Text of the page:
Find Out Why South Africa Was Barred From the Olympics for 32 Years

A generation of athletes were ineligible to compete due to Apartheid

While still a British colony, South Africa became the first African nation to appear at the Olympics in the St Louis Games of 1904.

South Africa appeared at every Summer Games until Rome 1960, winning 51 medals in the process.

But before the 1964 Tokyo Games, the International Olympic Committee (IOC) decided to bar South Africa due to its racial segregation policy known as Apartheid.

This saw non-white South Africans widely discriminated against in all aspects of life, including sport where only white athletes could represent the country.

Due to the persistence of Apartheid and the influence of other African nations, the South African Olympic Committee was officially expelled from the IOC in 1970.

It would remain an Olympic outsider for the next two decades.

Life under Apartheid

Sign showing area for 'Whites Only' bathing

Apartheid was the South African government’s programme of racial discrimination and segregation.

While segregationist policies had existed since the early 20th century, Apartheid took full effect when the National Party won power in 1948.

Under Apartheid, restrictions were placed upon where non-white South Africans lived, worked and went to school.

Whites, Blacks, ‘Coloureds’ (primarily those of mixed race), and ‘Indians’ had separate neighbourhoods, public areas, buses, restrooms and hospitals.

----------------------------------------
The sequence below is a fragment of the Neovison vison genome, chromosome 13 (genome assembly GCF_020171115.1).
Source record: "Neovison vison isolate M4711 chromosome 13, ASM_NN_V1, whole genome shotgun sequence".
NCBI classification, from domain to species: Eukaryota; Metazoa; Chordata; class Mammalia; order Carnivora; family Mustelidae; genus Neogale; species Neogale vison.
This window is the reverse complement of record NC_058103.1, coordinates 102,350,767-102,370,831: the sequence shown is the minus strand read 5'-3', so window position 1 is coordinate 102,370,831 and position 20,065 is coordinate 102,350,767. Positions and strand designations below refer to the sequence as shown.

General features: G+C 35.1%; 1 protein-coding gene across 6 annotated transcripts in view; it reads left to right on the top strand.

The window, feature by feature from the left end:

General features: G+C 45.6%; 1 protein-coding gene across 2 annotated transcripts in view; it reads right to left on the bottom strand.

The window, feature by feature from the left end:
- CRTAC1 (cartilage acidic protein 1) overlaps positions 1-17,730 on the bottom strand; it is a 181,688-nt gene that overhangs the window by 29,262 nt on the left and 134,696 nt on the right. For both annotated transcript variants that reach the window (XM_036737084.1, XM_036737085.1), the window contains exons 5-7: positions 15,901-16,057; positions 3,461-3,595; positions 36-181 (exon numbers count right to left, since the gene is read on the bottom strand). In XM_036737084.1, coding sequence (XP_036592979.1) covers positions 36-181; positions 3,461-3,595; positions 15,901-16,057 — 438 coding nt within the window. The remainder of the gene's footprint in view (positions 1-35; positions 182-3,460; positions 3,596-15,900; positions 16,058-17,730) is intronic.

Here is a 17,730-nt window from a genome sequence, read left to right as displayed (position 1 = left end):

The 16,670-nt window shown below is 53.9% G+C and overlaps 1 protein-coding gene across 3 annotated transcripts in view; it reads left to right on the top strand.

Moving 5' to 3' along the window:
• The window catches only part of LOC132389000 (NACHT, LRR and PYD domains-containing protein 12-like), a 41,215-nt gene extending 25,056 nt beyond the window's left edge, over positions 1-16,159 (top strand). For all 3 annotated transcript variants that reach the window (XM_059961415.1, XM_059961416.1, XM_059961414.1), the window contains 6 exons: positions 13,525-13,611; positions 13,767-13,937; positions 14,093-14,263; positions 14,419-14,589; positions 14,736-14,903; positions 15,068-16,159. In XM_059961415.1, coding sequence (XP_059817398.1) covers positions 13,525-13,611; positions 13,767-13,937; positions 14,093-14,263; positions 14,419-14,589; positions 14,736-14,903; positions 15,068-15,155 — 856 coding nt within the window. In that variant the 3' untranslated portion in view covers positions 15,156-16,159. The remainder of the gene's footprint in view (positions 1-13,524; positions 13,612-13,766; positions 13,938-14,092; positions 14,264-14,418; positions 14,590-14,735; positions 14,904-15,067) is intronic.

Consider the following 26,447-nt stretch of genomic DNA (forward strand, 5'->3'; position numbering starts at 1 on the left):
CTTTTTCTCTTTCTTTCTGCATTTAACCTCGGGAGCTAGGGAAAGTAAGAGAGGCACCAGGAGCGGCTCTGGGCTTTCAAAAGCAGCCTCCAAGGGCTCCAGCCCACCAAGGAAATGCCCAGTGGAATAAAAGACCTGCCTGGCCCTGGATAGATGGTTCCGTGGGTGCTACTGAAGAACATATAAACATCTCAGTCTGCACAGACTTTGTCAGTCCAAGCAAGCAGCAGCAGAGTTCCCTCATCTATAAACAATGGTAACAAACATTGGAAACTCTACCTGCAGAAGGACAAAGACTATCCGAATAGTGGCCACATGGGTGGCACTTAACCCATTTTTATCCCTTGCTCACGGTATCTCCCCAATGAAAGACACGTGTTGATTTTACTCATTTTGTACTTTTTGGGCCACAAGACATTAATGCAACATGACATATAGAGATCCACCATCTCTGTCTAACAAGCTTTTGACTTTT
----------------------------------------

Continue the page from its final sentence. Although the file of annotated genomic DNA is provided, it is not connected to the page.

Non-whites had to carry government-issued ID, or ‘passes’ at all times and needed permission to enter ‘white areas’. They were also not allowed to vote, protest, own property or run for public office

In 1959, new legislation divided the black South Africans into eight ethnic groups and resettled them outside of major cities.

Between 1960 and 1983, 3.5 million non-white South Africans were forced to leave their homes and move into segregated townships.

These townships were often in isolated rural areas with few jobs and widespread poverty.

After being relocated to townships, they were stripped of their South African citizenship.

Protesting Apartheid

Aftermath of shooting at Sharpeville

In spite of restrictive conditions, a resistance movement was growing.

The African National Congress (ANC) led strikes and protests, including the Defiance Campaign of 1952 where black South Africans began entering white areas, buses and bathrooms and stopped carrying passes.

Eight thousand were arrested, but the movement failed to gain international attention.

In 1960, members of the Pan-African Congress – an offshoot of the ANC – protested the government’s ‘pass’ laws and restrictions on non-white movement.

An unarmed group protested peacefully in March but police responded with gunfire, killing 69 people and injuring 180 in what became known as the Sharpeville massacre.

That led to the government declaring a state of emergency and outlawing all black resistance parties.

Resistance leaders were soon convince that non-violence was no longer a viable option for fighting apartheid.

Long-time ANC leader and anti-apartheid revolutionary Nelson Mandela helped found the party’s military wing, Umkhonto we Sizwe (“Spear of the Nation”). He later stated:

“It would be wrong and unrealistic for African leaders to continue preaching peace and non-violence at a time when the government met our peaceful demands with force. It was only when all else had failed, when all channels of peaceful protest had been barred to us, that the decision was made to embark on violent forms of political struggle.”

In 1962, Mandela was arrested and imprisoned by the South African government.